Tuesday, 18 September 2007

Putting positive psychology to work

This session is being presented by Kevin Money at Henley.

Psychology has a tendency to focus on the negative - exploring what is wrong with people, depression rather than happiness, criminal behaviour rather than socially engaged behaviour etc.

So too do many individuals and organisations. A good sign of this is when an organisation focuses on sickness absence rather than engagement.

Positive psychology focuses on what goes right, on people's strengths, on happiness. But Kevin referred to Martin Seliigman's findings that happiness is result of a pleasant, engaged and meaningful life rather than the pursuit of life.

He also quoted AC Grayling, The Meaning of Things:

"Knowledge and progress are primary, causing happiness as a side effect; they are the goal, and the attendant happiness, when it comes, is a sign that they are being reached."



Marcus Buckingham's / Gallup's research on strengths relates to this. So does Appreciative Inquiry.

The session also dealt with story telling as a means of providing a satisfying life. The stories we tell show how we interpret events and how we script our lives. They also tend to act as self-fulfilling prophecies. In terms of the last sessions' focus on neuroscience, they act at the cognitive level but are also a fast route to influence the emotions.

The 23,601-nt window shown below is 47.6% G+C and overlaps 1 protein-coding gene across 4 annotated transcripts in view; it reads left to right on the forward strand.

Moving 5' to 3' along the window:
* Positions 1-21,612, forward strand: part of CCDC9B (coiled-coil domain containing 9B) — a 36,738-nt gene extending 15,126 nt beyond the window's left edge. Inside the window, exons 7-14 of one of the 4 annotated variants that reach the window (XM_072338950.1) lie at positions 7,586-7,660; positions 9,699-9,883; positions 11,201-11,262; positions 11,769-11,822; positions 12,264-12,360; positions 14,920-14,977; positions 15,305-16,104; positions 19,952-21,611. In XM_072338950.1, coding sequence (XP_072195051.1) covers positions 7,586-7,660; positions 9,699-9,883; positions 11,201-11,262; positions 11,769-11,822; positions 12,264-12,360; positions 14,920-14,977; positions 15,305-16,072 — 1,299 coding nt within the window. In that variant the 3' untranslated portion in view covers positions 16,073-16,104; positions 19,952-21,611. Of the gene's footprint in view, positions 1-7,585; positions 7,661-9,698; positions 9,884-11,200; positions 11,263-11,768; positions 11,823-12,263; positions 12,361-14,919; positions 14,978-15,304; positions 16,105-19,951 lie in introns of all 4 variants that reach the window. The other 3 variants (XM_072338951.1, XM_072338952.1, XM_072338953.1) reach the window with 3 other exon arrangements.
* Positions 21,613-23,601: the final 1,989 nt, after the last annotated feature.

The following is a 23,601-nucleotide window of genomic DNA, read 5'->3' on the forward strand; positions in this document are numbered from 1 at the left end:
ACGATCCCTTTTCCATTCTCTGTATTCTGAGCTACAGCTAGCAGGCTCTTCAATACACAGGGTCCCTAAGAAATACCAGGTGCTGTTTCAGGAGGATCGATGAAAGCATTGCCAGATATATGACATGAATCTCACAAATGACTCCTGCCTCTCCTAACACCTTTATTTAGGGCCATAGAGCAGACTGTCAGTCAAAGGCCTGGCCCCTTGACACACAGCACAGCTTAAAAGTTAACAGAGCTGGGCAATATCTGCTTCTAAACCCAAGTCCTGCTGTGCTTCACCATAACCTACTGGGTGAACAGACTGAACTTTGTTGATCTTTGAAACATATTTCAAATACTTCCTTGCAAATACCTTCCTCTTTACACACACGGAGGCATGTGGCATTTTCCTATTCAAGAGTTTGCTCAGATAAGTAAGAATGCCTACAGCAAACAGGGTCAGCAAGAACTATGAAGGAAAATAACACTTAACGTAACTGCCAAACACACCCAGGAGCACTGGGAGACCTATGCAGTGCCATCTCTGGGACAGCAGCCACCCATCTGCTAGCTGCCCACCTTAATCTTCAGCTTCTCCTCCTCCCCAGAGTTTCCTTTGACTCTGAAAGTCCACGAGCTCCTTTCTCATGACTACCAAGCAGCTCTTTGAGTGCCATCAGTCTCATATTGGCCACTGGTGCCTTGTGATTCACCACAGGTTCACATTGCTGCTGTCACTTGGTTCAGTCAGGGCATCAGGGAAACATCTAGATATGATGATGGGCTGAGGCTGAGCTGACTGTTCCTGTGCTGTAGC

And Kevin told a story about Clive Woodward, coach of the England rugby team that won the 2003 world cup. One of the things that Woodward did was to encourage his team to reflect on success rather that failure. The team realised that they tended to very good at the start of a game but would fall apart during first 10 minutes of second half. Woodward got the team to recreate the start of the game at the beginning of the second half by putting on a new kit etc.

What are the stories told in your organisations and what stories do you tell? Using Steve Downing's categories, are these the quest, the downfall, the contest or the scam?

Kevin's summary:

"Everyone experiences emotion at work so the challenge for employers is to get their people to think more positively and learn from what others do well. It is up to those at the top to create a positive culture where employees take time out to reflect and share experiences in terms of what is working well and why."